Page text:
Mythicism and the Problem of Sources

Sorry for the sparse posting, folks, its been a tough week!

This post is a follow-on from the Jesus, The Mirror post, and the discussion that got into the question of the historical or mythical Jesus. Since that is buried away in a comment, I want to give my source-criticism based view of the NT.

A selection of imaginary sources for the NT texts.

This is a *made-up* source diagram for the contents of the synoptic gospels and Paul's letters (I've added sources like Jesus's Uncle to reinforce the fact it is not meant literally). Although this is a fiction, I think it is probably at least as complex as the actual source tradition that our text traces back to Jesus. There seem to be some pretty short hops, through eye-witnesses or disciples, and those are the ones we are able to figure out. Other routes may be much longer and more involved, with no hope of ever being reconstructed. Many routes trace back to non-Jesus sources, such as literature, mythology or debating positions among early Christian apologists.

Source criticism is a form of historical criticism that tries to trace a text back to the sources on which it is based. Just about everything is based on some sources. Even pure fiction is inspired by previous work, or has characters that have loose connections with real individuals. In many cases we can be almost certain of the source patterns among texts. It would be very hard to argue against the theory that Mark was used as a textual basis in the writing of Matthew and Luke. Mark, in this regard, is a source for both Matthew and Luke. But it is equally certain that Matthew and Luke had other sources, at least some of which are held in common.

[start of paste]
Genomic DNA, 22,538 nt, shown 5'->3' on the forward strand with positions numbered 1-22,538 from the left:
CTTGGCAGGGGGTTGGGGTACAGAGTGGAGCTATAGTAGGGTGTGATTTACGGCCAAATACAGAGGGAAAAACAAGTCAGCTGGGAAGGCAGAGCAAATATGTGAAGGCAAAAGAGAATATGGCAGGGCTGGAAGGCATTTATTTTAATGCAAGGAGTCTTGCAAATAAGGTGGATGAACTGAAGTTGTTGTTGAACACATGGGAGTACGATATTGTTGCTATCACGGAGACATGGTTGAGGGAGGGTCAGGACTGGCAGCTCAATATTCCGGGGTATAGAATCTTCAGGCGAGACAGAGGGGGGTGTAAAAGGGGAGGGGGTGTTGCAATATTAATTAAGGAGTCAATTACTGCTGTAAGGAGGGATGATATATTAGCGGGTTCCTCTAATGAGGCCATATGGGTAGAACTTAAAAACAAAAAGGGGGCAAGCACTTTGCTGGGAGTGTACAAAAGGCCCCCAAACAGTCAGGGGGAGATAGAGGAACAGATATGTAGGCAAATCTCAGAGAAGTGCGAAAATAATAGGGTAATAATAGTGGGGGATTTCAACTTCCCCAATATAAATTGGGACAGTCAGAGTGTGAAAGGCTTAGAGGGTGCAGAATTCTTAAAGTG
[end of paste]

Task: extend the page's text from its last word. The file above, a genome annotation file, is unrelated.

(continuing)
Despite the fact that source criticism is a distinct way of doing textual study, it is also used extensively in all other forms of criticism. Even textual criticism (which is sometimes, justifiably, described as the ‘foundation’ on which others grow) is informed by our knowledge of the developments of the text through various sources.

It may be because it is the field that most intrigues me, but I think source criticism has the central role to play in questions of historicity.

So how does this relate to the question of whether there was a historical Jesus? Well the idea is that we can trace back the way sources were used and reused, and at one point of this process we end up with a substantial source of material that believably describes a Galilean itinerant preacher, who seems to have been called something like Yeshua (Jesus in greek). Now, few historical critical scholars think that the version of Jesus in the text isn’t dramatically enhanced by speculation, wishful thinking, mythologising and possibly downright lies. But the fact is that there is a core source, and we have to decide what to do with it.

One scholar might doubt the integrity of the source and might make an argument why it should be split into two prior sources. We might, for example, say that the apocalyptic sayings of Jesus were accretions from another source. That’s a good argument to make, and it has some merit. And these kinds of arguments have been made consistently for the last century. Robert Price’s book title is quite apt in this “The Incredible Shrinking Son of Man” (though I disagree with his conclusions)